"But Noah found grace in the eyes of the LORD." (Genesis 6:8)
Genesis 3:15 clearly implies that Satan's offspring and the woman's offspring will be at war until Satan is finally and fully crushed. Hence, we would expect to find accounts of battles between the two parties until the final blow is struck. Genesis 6:1-8 is one such account.
"Sons of God" (their exact identity is unknown) were producing offspring with the daughters of men (6:1-2). Whatever these reproductive unions were, God was displeased with them: "My spirit shall not always strive with man, for that he also is flesh: yet his days shall be an hundred and twenty years" (6:3). Both the word "striving" and the fact that God limited the existence of that generation to 120 years indicate His disapproval. Why would God have been angry? Shortly after these procreative acts, violence and wickedness were widespread (6:5). In the context of Genesis 3:15, this passage describes Satan's attempt to corrupt the seed of the woman through the procreation of the "sons of God."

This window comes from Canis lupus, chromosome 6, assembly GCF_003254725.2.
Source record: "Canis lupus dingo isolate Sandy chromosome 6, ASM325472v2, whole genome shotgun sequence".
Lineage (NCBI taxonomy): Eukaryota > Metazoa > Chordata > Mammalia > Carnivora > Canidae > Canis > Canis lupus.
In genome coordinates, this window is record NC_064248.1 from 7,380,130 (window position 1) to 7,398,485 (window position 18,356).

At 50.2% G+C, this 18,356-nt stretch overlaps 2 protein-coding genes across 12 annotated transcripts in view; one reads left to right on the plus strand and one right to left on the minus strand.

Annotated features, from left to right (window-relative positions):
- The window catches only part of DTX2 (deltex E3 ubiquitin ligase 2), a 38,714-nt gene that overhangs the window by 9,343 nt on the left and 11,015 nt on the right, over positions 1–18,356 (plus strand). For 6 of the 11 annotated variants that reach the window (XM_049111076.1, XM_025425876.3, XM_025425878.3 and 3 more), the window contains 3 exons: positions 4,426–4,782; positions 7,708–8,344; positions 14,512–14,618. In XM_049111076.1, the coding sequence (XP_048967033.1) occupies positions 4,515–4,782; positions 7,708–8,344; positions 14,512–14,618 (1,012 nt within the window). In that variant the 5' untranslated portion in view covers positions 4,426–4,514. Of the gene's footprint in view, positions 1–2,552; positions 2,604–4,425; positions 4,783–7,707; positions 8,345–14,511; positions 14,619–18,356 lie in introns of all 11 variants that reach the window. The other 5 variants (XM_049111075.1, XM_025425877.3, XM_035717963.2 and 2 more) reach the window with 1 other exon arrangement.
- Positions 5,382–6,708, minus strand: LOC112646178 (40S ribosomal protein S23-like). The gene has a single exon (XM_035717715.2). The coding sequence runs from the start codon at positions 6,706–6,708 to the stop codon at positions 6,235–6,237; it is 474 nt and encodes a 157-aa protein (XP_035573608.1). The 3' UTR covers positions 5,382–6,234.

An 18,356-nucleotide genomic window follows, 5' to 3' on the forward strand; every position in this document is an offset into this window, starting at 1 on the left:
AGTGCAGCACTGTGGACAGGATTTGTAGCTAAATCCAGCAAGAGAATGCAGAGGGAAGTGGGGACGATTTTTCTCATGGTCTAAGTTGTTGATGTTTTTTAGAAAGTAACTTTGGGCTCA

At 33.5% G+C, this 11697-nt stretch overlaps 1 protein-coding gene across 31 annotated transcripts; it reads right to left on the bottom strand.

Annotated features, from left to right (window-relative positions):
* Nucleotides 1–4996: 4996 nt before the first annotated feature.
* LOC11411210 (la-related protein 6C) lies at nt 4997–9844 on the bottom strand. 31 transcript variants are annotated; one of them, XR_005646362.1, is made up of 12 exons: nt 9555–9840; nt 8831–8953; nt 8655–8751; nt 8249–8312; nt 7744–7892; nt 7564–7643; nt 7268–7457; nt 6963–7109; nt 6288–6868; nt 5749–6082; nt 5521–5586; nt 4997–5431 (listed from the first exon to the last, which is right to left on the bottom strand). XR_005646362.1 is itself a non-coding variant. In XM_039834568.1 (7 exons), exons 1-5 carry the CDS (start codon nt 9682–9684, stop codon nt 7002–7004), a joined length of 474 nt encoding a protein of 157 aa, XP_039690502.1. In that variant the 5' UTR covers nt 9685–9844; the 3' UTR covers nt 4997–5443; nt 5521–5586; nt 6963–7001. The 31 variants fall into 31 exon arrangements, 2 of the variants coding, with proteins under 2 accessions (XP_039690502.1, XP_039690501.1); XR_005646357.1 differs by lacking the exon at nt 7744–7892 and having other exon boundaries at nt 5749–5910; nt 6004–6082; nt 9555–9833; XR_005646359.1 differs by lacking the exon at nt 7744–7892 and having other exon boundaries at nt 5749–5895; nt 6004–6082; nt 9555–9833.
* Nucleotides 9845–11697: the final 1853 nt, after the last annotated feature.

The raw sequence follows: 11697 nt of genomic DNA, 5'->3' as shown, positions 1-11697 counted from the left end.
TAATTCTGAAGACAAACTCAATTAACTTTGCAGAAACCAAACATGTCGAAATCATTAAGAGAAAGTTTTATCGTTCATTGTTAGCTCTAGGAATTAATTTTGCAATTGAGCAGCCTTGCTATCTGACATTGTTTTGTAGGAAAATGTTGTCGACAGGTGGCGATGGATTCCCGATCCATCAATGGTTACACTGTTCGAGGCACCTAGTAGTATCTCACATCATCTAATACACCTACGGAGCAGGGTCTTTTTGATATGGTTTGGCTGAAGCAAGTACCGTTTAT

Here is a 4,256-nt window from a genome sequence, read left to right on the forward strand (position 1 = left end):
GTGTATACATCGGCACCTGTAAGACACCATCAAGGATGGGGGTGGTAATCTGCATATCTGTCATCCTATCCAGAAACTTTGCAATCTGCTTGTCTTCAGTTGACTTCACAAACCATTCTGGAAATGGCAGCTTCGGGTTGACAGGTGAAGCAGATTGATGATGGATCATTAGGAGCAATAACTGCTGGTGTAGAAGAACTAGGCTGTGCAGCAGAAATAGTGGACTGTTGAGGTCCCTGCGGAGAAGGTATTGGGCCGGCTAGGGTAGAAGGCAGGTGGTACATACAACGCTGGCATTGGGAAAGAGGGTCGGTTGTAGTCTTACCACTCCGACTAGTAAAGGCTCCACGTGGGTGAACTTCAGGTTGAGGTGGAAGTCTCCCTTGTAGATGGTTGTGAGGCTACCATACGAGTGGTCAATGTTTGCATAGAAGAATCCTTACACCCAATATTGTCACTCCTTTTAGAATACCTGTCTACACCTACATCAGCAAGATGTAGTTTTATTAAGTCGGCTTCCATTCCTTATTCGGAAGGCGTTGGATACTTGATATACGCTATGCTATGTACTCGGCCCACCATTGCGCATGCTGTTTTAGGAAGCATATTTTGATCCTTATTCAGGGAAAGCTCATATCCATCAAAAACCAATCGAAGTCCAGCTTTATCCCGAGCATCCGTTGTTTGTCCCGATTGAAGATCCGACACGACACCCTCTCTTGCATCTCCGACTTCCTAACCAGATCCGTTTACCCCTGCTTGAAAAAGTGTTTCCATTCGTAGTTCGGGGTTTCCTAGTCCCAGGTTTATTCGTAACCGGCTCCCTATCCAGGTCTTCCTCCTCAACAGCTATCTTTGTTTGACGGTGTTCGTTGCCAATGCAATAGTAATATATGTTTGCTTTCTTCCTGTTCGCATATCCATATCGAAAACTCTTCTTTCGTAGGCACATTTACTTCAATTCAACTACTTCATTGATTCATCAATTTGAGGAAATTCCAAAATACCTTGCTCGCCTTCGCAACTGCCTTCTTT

Satan's schemes almost seemed to work. In response to the world-wide evil, God decided to wipe out the entire human race (6:5-7). Compared to Satan's previous attempt at destroying the seed (Abel) through Cain, this scheme is clever--it turned God on His own creation! Would Satan's plan prevail?
Today's verse gives the answer: "But Noah found grace in the eyes of the LORD." The Flood shows God's glory and power over Satan--against (humanly) impossible odds, God protected His promise by preserving the seed through Noah. "Grace"--there is no doubt that God, not Satan, ruled (and still rules) the destiny of mankind. That's good news for us frail creatures of the King! NTJ